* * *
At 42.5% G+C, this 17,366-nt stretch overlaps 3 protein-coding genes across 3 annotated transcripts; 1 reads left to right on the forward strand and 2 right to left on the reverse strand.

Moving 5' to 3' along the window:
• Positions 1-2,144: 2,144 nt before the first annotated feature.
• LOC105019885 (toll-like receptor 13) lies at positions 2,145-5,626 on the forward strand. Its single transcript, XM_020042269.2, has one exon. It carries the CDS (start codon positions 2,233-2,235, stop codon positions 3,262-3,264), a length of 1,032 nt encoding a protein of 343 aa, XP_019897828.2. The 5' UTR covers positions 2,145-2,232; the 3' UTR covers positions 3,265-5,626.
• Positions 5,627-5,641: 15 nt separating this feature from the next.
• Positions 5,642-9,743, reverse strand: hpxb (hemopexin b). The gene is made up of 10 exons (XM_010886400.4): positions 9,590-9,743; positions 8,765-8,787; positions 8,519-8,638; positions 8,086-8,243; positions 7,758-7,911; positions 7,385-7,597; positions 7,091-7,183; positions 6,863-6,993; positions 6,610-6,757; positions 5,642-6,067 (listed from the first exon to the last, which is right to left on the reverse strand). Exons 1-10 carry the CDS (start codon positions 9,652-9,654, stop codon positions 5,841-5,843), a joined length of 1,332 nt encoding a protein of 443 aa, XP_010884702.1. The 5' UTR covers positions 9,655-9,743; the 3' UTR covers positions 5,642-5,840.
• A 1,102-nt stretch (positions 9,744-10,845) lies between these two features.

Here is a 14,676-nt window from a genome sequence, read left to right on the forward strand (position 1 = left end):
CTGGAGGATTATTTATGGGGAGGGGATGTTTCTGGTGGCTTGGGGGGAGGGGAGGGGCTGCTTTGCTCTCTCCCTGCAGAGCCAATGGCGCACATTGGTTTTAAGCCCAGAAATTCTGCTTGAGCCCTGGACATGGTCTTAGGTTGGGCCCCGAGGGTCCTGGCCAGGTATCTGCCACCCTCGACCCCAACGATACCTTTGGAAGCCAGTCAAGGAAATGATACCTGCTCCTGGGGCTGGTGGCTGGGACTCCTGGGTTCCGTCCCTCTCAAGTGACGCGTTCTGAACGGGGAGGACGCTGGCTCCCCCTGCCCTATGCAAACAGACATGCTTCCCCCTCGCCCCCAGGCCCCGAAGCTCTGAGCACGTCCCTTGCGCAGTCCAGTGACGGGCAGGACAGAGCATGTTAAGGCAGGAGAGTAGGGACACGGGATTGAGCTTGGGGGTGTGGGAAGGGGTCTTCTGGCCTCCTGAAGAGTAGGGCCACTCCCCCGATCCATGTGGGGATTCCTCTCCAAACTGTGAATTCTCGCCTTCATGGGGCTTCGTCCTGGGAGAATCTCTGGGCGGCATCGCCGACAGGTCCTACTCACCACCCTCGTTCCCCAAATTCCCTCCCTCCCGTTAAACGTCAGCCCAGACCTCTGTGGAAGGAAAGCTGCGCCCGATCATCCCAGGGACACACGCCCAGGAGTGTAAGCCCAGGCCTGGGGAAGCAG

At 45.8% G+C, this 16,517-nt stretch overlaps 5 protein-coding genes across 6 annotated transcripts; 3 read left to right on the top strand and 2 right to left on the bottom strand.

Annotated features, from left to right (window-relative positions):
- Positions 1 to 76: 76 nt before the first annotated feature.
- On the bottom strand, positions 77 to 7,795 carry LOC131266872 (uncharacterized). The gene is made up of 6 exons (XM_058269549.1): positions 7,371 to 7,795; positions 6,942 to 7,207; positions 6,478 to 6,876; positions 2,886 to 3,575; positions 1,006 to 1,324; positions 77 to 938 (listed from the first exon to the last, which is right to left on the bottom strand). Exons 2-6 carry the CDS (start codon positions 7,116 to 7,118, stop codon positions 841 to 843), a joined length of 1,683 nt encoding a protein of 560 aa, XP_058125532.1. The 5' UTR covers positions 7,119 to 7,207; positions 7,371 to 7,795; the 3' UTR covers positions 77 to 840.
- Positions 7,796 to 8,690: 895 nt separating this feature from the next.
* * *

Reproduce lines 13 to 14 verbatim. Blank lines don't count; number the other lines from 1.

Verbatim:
- On the bottom strand, positions 77 to 7,795 carry LOC131266872 (uncharacterized). The gene is made up of 6 exons (XM_058269549.1): positions 7,371 to 7,795; positions 6,942 to 7,207; positions 6,478 to 6,876; positions 2,886 to 3,575; positions 1,006 to 1,324; positions 77 to 938 (listed from the first exon to the last, which is right to left on the bottom strand). Exons 2-6 carry the CDS (start codon positions 7,116 to 7,118, stop codon positions 841 to 843), a joined length of 1,683 nt encoding a protein of 560 aa, XP_058125532.1. The 5' UTR covers positions 7,119 to 7,207; positions 7,371 to 7,795; the 3' UTR covers positions 77 to 840.
- Positions 7,796 to 8,690: 895 nt separating this feature from the next.